Farrell stars as Jerry, a mysterious, brooding neighbor in a Las Vegas suburb, who moves in next door to teenager Charley (Anton Yelchin, adorably awkward in a Jesse Eisenberg-lite kind of way) and his single mom (Toni Collette). Almost immediately, and in as awkwardly abrupt an exposition as screenwriter Marti Noxon (Buffy the Vampire Slayer) could manage, Jerry is exposed as a vampire.
Soon, Charley and his best pal, Ed (Christopher Mintz-Plasse, turning in exactly the same performance he’s delivered in every other movie he’s been in), are skulking around the neighborhood and Jerry’s pad, trying to gather evidence of his nocturnal proclivities. Raise your hand if you already know how that goes.
Unsurprisingly, Jerry is none too pleased at being spied upon and, being a vampire and all, is pretty quick to pick up the scent of Panicked Teenaged Boy – he sets out to silence Charley and Charley sets out to win the allegiance of legendary magician, and vampire expert, Peter Vincent (David Tennant, in a wickedly entertaining turn). It’s not long before the film becomes an extended chase sequence, with Charley and his mom and his comely girlfriend (Imogen Poots) simultaneously fleeing for their lives and plotting to stake their toothy tormentor.
Plot-wise, that’s essentially all there is, and the filmmakers do a decent job in terms of keeping the action moving and the proceedings lively. Though the tension is occasionally manufactured – is there really ever any doubt who’ll live and who’ll die here? – Fright Night still delivers some solid scares. It’s too bad that the CGI effects seem a little sub-par, though. Jerry-as-a-vampire looks fake, and the latex make-up used on occasion has a distinctly retro feel to it. (That is, not believable.)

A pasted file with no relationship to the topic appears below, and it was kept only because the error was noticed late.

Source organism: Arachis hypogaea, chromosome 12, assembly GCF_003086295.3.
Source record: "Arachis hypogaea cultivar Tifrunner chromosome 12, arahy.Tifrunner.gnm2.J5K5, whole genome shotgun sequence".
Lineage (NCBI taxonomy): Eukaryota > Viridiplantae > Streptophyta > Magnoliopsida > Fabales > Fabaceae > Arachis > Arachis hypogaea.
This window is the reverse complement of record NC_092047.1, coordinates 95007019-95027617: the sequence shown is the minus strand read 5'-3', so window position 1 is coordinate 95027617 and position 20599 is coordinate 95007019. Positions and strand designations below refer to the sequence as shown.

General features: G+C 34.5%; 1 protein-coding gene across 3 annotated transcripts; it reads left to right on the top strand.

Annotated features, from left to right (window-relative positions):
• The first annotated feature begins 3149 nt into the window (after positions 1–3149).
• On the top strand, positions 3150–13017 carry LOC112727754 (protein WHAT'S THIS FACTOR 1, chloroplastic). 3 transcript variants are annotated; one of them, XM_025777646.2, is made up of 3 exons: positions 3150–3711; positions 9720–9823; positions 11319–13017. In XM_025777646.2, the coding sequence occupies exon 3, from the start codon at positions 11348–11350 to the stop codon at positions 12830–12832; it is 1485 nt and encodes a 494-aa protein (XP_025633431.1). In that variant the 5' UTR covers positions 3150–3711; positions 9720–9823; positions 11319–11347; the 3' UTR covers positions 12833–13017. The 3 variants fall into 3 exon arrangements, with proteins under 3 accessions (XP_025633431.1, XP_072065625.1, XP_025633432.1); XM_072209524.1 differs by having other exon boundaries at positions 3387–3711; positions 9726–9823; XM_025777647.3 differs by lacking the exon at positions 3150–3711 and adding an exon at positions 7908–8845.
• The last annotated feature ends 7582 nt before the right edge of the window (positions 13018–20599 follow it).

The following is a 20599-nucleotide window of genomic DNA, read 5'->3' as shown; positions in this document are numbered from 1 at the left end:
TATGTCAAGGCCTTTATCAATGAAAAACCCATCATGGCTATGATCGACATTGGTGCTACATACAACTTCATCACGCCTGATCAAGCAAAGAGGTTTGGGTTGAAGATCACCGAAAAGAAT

Oh, but I did very much enjoy the throwaway line about the Scooby Gang. Cute.
For his part, Farrell seems to be having a blast. His Jerry is slick and tough and kind of mean, yet still possesses a sense of humor about his nefariousness. He reminded me a lot of Bender from The Breakfast Club, actually. Tennant outshines him, I think, and Yelchin doesn’t quite have the screen presence to match either of them.
While it didn’t really wow me in any way and may leave fans of the original feeling somewhat meh, Fright Night would probably make for an okay evening at the movies as summer, with its massive blockbusters, draws to a close and the autumnal Oscar-bait season gets set to begin.